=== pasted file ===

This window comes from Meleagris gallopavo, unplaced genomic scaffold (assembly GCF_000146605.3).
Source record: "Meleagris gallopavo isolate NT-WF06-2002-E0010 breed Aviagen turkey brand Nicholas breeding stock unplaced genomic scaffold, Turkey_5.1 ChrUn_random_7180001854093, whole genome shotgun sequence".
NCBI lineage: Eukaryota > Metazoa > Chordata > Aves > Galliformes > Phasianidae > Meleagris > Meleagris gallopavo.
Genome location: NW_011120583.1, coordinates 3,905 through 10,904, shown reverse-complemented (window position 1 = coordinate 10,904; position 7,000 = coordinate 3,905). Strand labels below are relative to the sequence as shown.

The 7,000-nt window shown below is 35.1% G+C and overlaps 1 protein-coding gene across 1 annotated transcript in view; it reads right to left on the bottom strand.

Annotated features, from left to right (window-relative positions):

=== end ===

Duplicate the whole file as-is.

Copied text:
This window comes from Meleagris gallopavo, unplaced genomic scaffold (assembly GCF_000146605.3).
Source record: "Meleagris gallopavo isolate NT-WF06-2002-E0010 breed Aviagen turkey brand Nicholas breeding stock unplaced genomic scaffold, Turkey_5.1 ChrUn_random_7180001854093, whole genome shotgun sequence".
NCBI lineage: Eukaryota > Metazoa > Chordata > Aves > Galliformes > Phasianidae > Meleagris > Meleagris gallopavo.
Genome location: NW_011120583.1, coordinates 3,905 through 10,904, shown reverse-complemented (window position 1 = coordinate 10,904; position 7,000 = coordinate 3,905). Strand labels below are relative to the sequence as shown.

The 7,000-nt window shown below is 35.1% G+C and overlaps 1 protein-coding gene across 1 annotated transcript in view; it reads right to left on the bottom strand.

Annotated features, from left to right (window-relative positions):